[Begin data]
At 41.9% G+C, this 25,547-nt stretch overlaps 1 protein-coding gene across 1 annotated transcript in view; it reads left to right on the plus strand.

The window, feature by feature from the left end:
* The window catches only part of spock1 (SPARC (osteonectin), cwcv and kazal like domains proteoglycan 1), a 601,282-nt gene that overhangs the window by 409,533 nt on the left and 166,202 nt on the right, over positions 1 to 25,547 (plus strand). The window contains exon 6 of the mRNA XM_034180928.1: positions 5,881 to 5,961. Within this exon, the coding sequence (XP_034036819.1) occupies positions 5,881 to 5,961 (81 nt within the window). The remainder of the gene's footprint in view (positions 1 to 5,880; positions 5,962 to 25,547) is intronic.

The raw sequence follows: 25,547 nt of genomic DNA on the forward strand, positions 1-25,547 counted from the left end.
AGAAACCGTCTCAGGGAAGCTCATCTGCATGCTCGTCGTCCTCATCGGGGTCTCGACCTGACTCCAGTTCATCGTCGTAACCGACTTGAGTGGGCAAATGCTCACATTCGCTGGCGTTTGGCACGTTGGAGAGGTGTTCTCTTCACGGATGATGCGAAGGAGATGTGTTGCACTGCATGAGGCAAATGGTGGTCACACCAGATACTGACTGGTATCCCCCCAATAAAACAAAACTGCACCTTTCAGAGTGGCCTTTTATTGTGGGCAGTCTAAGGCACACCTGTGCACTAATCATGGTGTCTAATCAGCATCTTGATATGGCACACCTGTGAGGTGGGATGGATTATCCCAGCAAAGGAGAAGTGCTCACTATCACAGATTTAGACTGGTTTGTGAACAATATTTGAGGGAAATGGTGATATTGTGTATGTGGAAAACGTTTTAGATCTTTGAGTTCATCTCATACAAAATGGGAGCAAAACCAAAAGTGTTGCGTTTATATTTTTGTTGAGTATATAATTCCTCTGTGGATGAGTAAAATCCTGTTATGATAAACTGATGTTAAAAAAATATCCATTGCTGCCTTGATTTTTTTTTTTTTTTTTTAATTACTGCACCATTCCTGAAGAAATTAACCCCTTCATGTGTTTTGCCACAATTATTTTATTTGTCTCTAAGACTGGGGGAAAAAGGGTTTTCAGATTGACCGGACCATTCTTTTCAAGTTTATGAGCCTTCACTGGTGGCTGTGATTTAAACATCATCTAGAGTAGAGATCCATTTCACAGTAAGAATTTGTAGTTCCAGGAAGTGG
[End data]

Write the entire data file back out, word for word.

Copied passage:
At 41.9% G+C, this 25,547-nt stretch overlaps 1 protein-coding gene across 1 annotated transcript in view; it reads left to right on the plus strand.

The window, feature by feature from the left end:
* The window catches only part of spock1 (SPARC (osteonectin), cwcv and kazal like domains proteoglycan 1), a 601,282-nt gene that overhangs the window by 409,533 nt on the left and 166,202 nt on the right, over positions 1 to 25,547 (plus strand). The window contains exon 6 of the mRNA XM_034180928.1: positions 5,881 to 5,961. Within this exon, the coding sequence (XP_034036819.1) occupies positions 5,881 to 5,961 (81 nt within the window). The remainder of the gene's footprint in view (positions 1 to 5,880; positions 5,962 to 25,547) is intronic.

The raw sequence follows: 25,547 nt of genomic DNA on the forward strand, positions 1-25,547 counted from the left end.
AGAAACCGTCTCAGGGAAGCTCATCTGCATGCTCGTCGTCCTCATCGGGGTCTCGACCTGACTCCAGTTCATCGTCGTAACCGACTTGAGTGGGCAAATGCTCACATTCGCTGGCGTTTGGCACGTTGGAGAGGTGTTCTCTTCACGGATGATGCGAAGGAGATGTGTTGCACTGCATGAGGCAAATGGTGGTCACACCAGATACTGACTGGTATCCCCCCAATAAAACAAAACTGCACCTTTCAGAGTGGCCTTTTATTGTGGGCAGTCTAAGGCACACCTGTGCACTAATCATGGTGTCTAATCAGCATCTTGATATGGCACACCTGTGAGGTGGGATGGATTATCCCAGCAAAGGAGAAGTGCTCACTATCACAGATTTAGACTGGTTTGTGAACAATATTTGAGGGAAATGGTGATATTGTGTATGTGGAAAACGTTTTAGATCTTTGAGTTCATCTCATACAAAATGGGAGCAAAACCAAAAGTGTTGCGTTTATATTTTTGTTGAGTATATAATTCCTCTGTGGATGAGTAAAATCCTGTTATGATAAACTGATGTTAAAAAAATATCCATTGCTGCCTTGATTTTTTTTTTTTTTTTTTAATTACTGCACCATTCCTGAAGAAATTAACCCCTTCATGTGTTTTGCCACAATTATTTTATTTGTCTCTAAGACTGGGGGAAAAAGGGTTTTCAGATTGACCGGACCATTCTTTTCAAGTTTATGAGCCTTCACTGGTGGCTGTGATTTAAACATCATCTAGAGTAGAGATCCATTTCACAGTAAGAATTTGTAGTTCCAGGAAGTGG